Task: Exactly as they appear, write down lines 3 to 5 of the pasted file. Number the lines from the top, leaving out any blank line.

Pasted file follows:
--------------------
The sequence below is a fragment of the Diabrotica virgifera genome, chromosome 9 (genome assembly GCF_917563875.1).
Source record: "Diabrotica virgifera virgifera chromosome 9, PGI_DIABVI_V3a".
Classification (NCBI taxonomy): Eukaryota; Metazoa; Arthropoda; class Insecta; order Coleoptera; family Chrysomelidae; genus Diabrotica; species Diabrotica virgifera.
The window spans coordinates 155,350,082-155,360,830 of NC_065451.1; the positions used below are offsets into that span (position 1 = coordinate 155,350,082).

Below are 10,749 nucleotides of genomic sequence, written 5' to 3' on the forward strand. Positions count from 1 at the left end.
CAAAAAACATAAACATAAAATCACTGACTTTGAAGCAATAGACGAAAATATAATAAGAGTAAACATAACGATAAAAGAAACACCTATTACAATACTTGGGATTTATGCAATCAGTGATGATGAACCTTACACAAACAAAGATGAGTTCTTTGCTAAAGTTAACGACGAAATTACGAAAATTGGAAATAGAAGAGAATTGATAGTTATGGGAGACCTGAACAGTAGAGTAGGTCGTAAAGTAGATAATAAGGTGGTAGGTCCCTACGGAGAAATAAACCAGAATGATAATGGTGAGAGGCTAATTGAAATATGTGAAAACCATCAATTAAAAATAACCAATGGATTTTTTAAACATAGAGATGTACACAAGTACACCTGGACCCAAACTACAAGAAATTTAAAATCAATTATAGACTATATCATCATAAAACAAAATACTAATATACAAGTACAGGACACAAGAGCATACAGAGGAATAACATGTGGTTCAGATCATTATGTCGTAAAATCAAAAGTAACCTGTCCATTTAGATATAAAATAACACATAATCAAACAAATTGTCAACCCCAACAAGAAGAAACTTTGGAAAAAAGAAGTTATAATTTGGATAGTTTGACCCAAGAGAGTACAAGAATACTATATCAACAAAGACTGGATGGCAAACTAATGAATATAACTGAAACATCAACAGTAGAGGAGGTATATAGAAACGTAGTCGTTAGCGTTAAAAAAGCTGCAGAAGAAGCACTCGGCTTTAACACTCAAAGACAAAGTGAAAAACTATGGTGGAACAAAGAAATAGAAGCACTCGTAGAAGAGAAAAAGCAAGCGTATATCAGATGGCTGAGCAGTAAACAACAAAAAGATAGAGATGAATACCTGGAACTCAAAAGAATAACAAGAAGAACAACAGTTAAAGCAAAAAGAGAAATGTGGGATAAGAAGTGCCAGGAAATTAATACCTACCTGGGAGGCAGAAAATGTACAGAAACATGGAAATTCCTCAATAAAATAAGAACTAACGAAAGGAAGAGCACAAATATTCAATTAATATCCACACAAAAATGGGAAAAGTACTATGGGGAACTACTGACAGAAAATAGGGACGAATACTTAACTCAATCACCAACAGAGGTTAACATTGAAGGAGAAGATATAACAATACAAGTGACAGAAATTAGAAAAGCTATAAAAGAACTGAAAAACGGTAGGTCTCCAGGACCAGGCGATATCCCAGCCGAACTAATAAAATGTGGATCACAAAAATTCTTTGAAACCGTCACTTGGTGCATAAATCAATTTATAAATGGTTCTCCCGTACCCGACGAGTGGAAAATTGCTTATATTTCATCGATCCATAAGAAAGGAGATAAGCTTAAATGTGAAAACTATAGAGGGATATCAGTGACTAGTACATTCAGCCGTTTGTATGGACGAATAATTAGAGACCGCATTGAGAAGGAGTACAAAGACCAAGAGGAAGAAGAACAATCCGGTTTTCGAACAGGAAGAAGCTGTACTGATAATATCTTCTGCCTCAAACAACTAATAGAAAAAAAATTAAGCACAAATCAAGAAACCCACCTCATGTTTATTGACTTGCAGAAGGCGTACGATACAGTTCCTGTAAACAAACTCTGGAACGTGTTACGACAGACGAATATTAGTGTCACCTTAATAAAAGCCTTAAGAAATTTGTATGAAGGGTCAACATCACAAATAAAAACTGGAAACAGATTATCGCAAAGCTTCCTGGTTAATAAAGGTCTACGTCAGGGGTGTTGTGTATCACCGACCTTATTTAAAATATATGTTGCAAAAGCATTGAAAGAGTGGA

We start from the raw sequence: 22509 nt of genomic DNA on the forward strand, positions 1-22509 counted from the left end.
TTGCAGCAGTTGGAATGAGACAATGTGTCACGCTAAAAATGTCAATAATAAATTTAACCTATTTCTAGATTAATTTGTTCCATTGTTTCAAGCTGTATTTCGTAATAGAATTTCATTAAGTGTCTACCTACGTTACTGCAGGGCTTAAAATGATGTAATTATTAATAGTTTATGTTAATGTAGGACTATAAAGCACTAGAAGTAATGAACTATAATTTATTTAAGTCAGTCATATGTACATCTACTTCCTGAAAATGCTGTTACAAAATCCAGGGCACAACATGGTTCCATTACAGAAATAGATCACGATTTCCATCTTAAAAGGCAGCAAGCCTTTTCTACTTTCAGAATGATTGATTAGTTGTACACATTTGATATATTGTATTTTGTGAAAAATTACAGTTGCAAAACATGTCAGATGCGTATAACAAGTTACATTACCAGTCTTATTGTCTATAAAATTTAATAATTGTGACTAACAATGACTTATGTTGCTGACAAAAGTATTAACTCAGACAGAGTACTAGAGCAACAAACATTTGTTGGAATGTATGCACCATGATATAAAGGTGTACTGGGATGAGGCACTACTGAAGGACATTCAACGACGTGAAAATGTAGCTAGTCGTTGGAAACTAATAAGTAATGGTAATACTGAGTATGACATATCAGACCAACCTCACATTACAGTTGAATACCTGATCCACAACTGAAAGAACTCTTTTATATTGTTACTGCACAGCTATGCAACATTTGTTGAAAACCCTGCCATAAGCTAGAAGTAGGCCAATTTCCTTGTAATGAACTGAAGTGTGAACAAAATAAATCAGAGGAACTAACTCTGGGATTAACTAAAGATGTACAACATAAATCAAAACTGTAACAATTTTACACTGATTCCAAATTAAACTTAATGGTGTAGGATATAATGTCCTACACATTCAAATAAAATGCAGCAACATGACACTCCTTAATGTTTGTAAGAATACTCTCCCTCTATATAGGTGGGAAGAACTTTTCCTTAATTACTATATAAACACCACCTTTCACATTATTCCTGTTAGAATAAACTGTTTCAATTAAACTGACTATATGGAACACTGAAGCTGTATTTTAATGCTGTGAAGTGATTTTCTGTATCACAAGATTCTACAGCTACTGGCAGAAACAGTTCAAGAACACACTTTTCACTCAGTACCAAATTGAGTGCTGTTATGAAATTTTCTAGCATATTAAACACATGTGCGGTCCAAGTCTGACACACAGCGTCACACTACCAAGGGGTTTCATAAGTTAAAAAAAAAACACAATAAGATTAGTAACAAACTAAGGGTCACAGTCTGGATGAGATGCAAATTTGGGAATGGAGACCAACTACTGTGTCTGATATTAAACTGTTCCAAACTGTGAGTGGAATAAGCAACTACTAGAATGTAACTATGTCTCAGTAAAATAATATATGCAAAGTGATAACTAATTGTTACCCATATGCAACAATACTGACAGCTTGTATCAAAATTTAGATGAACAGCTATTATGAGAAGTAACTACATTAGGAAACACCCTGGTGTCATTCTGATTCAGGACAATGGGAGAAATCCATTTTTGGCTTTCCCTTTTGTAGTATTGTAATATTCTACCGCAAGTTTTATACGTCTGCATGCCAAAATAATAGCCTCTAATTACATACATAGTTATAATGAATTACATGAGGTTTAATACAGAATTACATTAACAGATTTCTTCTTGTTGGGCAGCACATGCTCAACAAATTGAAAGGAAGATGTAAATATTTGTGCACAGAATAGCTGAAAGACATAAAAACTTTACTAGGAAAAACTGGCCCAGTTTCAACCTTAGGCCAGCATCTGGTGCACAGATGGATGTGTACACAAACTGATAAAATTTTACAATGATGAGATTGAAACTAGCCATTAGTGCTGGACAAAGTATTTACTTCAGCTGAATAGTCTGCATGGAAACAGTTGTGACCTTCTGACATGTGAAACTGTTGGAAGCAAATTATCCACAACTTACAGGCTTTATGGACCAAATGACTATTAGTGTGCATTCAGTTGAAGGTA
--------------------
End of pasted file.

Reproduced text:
Classification (NCBI taxonomy): Eukaryota; Metazoa; Arthropoda; class Insecta; order Coleoptera; family Chrysomelidae; genus Diabrotica; species Diabrotica virgifera.
The window spans coordinates 155,350,082-155,360,830 of NC_065451.1; the positions used below are offsets into that span (position 1 = coordinate 155,350,082).

Below are 10,749 nucleotides of genomic sequence, written 5' to 3' on the forward strand. Positions count from 1 at the left end.